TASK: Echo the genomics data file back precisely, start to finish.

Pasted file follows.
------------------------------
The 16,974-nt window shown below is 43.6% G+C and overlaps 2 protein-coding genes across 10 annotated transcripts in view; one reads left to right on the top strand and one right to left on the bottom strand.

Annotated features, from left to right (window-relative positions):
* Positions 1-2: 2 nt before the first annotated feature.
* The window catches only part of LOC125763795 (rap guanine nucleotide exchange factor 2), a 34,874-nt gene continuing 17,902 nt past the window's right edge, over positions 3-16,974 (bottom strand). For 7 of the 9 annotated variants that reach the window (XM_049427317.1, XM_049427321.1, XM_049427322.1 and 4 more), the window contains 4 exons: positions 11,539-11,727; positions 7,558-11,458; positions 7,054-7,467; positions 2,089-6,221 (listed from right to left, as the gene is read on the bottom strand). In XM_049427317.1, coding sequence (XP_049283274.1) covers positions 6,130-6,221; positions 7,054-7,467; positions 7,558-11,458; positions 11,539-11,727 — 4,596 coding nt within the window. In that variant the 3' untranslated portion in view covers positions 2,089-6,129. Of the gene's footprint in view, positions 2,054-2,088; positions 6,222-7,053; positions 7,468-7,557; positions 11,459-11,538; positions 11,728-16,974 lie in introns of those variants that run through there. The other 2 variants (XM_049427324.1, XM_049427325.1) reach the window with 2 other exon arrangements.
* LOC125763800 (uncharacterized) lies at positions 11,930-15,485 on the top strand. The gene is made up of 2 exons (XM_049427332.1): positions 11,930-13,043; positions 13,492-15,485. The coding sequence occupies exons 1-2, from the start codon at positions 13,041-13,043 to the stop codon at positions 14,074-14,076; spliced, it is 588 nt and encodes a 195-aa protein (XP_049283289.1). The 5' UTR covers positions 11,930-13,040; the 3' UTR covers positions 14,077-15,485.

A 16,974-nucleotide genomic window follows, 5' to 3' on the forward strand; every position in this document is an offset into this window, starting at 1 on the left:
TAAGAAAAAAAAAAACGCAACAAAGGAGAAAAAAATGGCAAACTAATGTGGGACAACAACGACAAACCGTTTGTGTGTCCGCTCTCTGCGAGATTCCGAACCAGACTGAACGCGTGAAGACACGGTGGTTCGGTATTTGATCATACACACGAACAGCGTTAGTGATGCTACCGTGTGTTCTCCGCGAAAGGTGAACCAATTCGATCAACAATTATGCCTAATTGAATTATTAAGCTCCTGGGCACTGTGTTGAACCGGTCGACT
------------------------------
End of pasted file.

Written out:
The 16,974-nt window shown below is 43.6% G+C and overlaps 2 protein-coding genes across 10 annotated transcripts in view; one reads left to right on the top strand and one right to left on the bottom strand.

Annotated features, from left to right (window-relative positions):
* Positions 1-2: 2 nt before the first annotated feature.
* The window catches only part of LOC125763795 (rap guanine nucleotide exchange factor 2), a 34,874-nt gene continuing 17,902 nt past the window's right edge, over positions 3-16,974 (bottom strand). For 7 of the 9 annotated variants that reach the window (XM_049427317.1, XM_049427321.1, XM_049427322.1 and 4 more), the window contains 4 exons: positions 11,539-11,727; positions 7,558-11,458; positions 7,054-7,467; positions 2,089-6,221 (listed from right to left, as the gene is read on the bottom strand). In XM_049427317.1, coding sequence (XP_049283274.1) covers positions 6,130-6,221; positions 7,054-7,467; positions 7,558-11,458; positions 11,539-11,727 — 4,596 coding nt within the window. In that variant the 3' untranslated portion in view covers positions 2,089-6,129. Of the gene's footprint in view, positions 2,054-2,088; positions 6,222-7,053; positions 7,468-7,557; positions 11,459-11,538; positions 11,728-16,974 lie in introns of those variants that run through there. The other 2 variants (XM_049427324.1, XM_049427325.1) reach the window with 2 other exon arrangements.
* LOC125763800 (uncharacterized) lies at positions 11,930-15,485 on the top strand. The gene is made up of 2 exons (XM_049427332.1): positions 11,930-13,043; positions 13,492-15,485. The coding sequence occupies exons 1-2, from the start codon at positions 13,041-13,043 to the stop codon at positions 14,074-14,076; spliced, it is 588 nt and encodes a 195-aa protein (XP_049283289.1). The 5' UTR covers positions 11,930-13,040; the 3' UTR covers positions 14,077-15,485.

A 16,974-nucleotide genomic window follows, 5' to 3' on the forward strand; every position in this document is an offset into this window, starting at 1 on the left:
TAAGAAAAAAAAAAACGCAACAAAGGAGAAAAAAATGGCAAACTAATGTGGGACAACAACGACAAACCGTTTGTGTGTCCGCTCTCTGCGAGATTCCGAACCAGACTGAACGCGTGAAGACACGGTGGTTCGGTATTTGATCATACACACGAACAGCGTTAGTGATGCTACCGTGTGTTCTCCGCGAAAGGTGAACCAATTCGATCAACAATTATGCCTAATTGAATTATTAAGCTCCTGGGCACTGTGTTGAACCGGTCGACT